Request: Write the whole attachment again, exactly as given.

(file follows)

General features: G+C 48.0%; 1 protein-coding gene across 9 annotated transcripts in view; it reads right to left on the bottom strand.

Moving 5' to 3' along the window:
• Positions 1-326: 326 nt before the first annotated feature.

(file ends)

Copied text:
General features: G+C 48.0%; 1 protein-coding gene across 9 annotated transcripts in view; it reads right to left on the bottom strand.

Moving 5' to 3' along the window:
• Positions 1-326: 326 nt before the first annotated feature.